However, tax reform will go only so far towards paying down the deficit. Whether the Government like it or not, they have to put their money where their mouth is. In the future, we will face challenges ranging from ageing to climate change to antibiotic resistance, and it will be our researchers and innovators who are at the forefront of sustaining our way of life, as David Rutley has just mentioned. We have a responsibility to safeguard both the quality and the productivity of our science base to ensure that we are in a position to meet those challenges. In our increasingly knowledge-based economy, the pursuit of excellence in research and innovation will be at the heart of effective strategies for sustainable growth, increased productivity, competitiveness and the creation of high-value jobs. This is the nation that broke the Enigma code and discovered DNA. Our competitors across the world recognise the value of the knowledge economy and are investing heavily in science, technology, research and education. If we want to remain world leaders in tomorrow’s knowledge economy, it will not be enough to ring-fence the science budget. We need to increase it and invest more in it.

I turn now to the final challenge. Despite being given a mandate to reform welfare, the Government have failed to grasp the problem. Focusing on jobseeker’s allowance, they have peddled the myth that most of the money goes on unemployment or incapacity benefits. In fact, 47% of UK benefit spending—£74.22 billion a year—goes on vital state pensions, which is more than the £48.2 billion that the UK spends on servicing its debt. That is followed by expenditure on housing benefit of £16.94 billion and on disability living allowance of £12.57 billion. Jobseeker’s allowance is actually one of the smaller benefits, with £4.91 billion being spent in 2011-12, an increase of 7.6% on the previous year. We can no longer tinker around the edges of welfare reform. The budget is getting too huge. We need a cross-party report that all the major parties can sign up to—a modern-day Beveridge report, if you will—to seek solutions to how benefits can be delivered in a way that reflects the modern world.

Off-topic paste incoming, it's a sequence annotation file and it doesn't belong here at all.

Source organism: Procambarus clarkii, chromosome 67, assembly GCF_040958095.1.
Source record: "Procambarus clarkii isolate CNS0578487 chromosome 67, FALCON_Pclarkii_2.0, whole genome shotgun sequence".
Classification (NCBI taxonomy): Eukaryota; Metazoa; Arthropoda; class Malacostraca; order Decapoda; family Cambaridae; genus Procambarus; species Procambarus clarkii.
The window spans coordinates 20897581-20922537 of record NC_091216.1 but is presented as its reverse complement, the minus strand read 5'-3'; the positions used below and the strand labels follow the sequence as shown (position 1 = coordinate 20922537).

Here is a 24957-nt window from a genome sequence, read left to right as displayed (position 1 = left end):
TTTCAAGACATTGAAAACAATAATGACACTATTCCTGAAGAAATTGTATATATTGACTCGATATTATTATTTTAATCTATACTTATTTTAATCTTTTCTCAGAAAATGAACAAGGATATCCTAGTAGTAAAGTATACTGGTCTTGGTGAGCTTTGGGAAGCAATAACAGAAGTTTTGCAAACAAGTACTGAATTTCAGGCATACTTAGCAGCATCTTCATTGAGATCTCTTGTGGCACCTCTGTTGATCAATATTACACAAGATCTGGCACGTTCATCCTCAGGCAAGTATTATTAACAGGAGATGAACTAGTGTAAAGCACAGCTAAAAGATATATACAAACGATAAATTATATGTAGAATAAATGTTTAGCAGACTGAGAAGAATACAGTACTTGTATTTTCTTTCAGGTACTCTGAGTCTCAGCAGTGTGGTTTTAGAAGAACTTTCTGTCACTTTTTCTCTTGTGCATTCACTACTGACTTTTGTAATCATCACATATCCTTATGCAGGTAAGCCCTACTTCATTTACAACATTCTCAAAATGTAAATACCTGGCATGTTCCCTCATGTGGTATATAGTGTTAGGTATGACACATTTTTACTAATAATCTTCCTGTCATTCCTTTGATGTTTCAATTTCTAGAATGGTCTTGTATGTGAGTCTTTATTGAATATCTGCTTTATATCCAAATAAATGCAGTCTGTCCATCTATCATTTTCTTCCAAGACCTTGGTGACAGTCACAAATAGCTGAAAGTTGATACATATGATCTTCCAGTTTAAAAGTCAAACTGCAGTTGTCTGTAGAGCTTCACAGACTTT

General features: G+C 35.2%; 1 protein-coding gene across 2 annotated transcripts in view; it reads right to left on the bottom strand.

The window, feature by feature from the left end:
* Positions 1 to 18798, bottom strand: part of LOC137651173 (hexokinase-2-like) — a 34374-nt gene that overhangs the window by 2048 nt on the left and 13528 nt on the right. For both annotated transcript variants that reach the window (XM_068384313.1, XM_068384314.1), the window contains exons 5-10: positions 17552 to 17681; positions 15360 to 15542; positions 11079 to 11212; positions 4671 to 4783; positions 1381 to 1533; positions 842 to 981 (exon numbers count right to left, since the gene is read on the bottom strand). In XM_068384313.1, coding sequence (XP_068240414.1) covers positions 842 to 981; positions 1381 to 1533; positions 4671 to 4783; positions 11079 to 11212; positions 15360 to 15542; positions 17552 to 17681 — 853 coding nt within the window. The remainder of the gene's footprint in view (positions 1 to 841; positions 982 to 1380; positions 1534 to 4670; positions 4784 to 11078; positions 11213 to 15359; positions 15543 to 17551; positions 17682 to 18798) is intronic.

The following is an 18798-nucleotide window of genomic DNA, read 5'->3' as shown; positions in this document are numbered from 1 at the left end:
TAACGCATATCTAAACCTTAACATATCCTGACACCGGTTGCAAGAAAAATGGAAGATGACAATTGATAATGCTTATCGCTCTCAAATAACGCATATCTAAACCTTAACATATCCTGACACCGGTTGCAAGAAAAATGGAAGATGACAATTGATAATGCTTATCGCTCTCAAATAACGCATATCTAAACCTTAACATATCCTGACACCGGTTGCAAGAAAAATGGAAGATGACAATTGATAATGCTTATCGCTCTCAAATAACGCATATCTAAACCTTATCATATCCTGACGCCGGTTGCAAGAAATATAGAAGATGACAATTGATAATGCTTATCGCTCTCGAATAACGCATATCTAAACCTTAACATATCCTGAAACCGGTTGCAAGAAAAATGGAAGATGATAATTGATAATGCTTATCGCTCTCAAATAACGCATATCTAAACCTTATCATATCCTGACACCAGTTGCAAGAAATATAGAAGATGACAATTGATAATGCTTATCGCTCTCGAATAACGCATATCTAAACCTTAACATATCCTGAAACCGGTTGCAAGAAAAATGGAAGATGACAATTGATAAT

Nothing rouses the anger of the British public more than the banks. Following the financial crash of 2008, banking reform was at the top of the agenda. Sadly, this Government have been found wanting. Just this week, HSBC announced plans to close its local branch in Risca in my constituency. Already, hundreds have signed a petition expressing their anger at the closure. On four occasions over the past five years, that bank has threatened the Government that it will leave this country, yet it does not even think it important to consult the local community before closing a branch.

The Financial Conduct Authority launched a review into banking culture, but it has now been scrapped, despite the fact that customers and taxpayers are still paying the price for the failed culture in the banking sector that has been widely attributed as being among the main causes of the crash and the scandals over LIBOR and price fixing. We need to introduce competition into the banking sector to finally challenge the dominance of the big six banks. A start could be made with real-time data sharing to help consumers and promote competition. It is vital that better and more accurate information is shared more quickly and that banks’ current account and credit card account data, which are currently excluded, should be shared if consumers want them to be. Banks have an incentive to stop those improvements. The case is strong for regulation to make safe and effective sharing happen.

As we have seen across the world, such as in the rise of Donald Trump and Bernie Sanders in America, the public desperately want change. The Government’s response, which has been the same since they were elected, is business as usual. To people all over the country, business as usual is just not good enough any more. The system has a sense of inherent unfairness. People who are not on benefits or rich enough to pay their way out of the system are fed up with the same old slogans. They are angry and they want change. This Budget is the latest in a long line of wasted opportunities. In light of all the evidence, it is time for the Government to rip it all up and start again.